Wednesday, December 31, 2014

I what therefore I am? Deep anthropology & incarnation

Have you ever wondered what it is that makes you human? Rene Descartes tried to rescue our humanity from a mechanical universe, where other animals were reduced to mere unfeeling automata. The phrase cogito ergo sum or I think therefore I am says that what makes us human is our rational capabilities. Yet we've seen that humans are not Vulcans, and that other creatures are not automata. We are different in degree and not in kind. A closer reading of Genesis 1 would remind us that there are creatures and creator; we don't sit in a third category from a material ontological sense but from a functional one.

But what interests me is not only that we can't isolate who we are just to our brains, but we need to include our surroundings. We carry more bacterial cells than our own and many of these are actually beneficial. And think of all the things we rely upon in our extended environment to produce food (nitrogen fixing bacteria for example), purify water (vegetated watersheds), pollinate our plants (bees), and produce our oxygen (photosynthetic algae). To be human requires a whole planet, to say nothing of other humans.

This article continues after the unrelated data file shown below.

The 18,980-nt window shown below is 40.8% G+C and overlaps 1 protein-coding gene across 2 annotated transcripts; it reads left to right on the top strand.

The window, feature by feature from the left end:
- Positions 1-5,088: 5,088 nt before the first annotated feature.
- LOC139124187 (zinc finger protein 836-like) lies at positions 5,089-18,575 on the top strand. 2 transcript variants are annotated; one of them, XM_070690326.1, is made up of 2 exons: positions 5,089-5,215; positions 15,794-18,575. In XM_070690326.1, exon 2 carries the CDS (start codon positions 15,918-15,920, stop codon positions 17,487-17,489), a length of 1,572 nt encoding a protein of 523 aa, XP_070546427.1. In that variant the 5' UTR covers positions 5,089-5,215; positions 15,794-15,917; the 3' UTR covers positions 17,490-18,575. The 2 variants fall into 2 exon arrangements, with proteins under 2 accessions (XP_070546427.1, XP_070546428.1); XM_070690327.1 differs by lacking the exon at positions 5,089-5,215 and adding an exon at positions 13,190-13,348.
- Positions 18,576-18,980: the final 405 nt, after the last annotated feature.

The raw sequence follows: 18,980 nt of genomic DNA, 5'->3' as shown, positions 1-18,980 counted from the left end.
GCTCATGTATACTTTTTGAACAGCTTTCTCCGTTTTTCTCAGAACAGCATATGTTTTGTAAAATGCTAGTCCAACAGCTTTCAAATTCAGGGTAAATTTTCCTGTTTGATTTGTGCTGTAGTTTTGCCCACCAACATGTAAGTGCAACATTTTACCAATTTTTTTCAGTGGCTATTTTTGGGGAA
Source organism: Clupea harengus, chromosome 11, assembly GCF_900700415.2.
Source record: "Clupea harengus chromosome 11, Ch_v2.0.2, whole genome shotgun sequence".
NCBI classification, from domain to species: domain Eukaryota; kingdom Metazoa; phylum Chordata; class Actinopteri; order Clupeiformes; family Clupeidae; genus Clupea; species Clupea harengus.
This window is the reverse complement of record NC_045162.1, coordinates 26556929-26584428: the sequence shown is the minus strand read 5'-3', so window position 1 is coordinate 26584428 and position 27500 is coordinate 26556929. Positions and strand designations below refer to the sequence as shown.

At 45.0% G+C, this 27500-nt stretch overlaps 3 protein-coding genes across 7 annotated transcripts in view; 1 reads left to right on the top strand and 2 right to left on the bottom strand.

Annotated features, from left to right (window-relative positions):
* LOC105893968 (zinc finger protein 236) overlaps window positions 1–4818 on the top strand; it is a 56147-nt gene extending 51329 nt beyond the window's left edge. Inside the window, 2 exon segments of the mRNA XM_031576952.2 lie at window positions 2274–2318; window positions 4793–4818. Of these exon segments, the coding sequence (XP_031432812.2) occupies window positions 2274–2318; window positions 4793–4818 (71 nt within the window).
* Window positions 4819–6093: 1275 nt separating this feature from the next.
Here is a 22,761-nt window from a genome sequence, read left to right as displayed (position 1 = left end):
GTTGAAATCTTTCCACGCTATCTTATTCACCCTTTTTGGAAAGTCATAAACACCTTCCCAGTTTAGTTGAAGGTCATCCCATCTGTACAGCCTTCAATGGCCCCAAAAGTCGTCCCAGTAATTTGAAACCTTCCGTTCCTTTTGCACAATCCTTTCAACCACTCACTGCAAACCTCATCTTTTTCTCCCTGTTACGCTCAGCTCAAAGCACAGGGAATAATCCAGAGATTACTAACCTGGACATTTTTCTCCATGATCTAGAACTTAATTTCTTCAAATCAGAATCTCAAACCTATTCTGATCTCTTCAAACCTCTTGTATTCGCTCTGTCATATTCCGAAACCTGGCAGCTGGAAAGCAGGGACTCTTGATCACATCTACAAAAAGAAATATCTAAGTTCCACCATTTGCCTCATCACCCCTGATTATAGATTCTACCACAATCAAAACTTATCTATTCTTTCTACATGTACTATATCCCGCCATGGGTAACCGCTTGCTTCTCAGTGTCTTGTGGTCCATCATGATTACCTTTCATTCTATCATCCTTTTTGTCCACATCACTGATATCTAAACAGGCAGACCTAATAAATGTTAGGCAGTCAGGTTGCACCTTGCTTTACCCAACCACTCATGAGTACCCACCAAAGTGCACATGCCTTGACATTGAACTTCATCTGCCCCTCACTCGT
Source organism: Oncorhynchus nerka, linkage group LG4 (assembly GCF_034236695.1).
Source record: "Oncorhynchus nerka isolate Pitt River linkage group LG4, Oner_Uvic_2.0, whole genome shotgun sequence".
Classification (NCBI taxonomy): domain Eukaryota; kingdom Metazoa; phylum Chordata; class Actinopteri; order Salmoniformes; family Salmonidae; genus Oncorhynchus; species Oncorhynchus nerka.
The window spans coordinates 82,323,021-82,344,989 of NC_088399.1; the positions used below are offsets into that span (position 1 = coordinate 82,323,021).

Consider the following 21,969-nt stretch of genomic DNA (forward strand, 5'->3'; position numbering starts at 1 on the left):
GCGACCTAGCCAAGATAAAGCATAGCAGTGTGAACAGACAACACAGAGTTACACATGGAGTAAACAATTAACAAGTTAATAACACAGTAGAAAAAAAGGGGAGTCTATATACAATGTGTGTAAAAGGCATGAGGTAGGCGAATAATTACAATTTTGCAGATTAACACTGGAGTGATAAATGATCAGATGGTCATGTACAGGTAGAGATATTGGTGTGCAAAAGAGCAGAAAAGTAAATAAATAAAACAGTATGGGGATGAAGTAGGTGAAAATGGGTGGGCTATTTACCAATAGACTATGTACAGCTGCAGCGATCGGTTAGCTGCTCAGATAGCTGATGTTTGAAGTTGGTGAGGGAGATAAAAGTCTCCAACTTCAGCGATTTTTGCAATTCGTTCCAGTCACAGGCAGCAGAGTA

Two things follow from this deep anthropology. When it says in John 1 that the Word (logos) became flesh (sarx) it means Jesus didn't just become human but matter, human matter connected to other matter. The incarnation is deep because anthropology is deep (yes I'm aware sarx has a variety of uses, but here in John I think it works on both the level of creatures in general as well as human in particular). Secondly, when in Colossians 1 it says that Jesus reconciles all things, it really does mean all things (ta panta). Jesus becomes matter because matter matters - and humans are matter made conscious and told to rule wisely and care for matter.

I am because God, and the am that I am is connected to all that is. Hence I work to care for all that is that I can care for.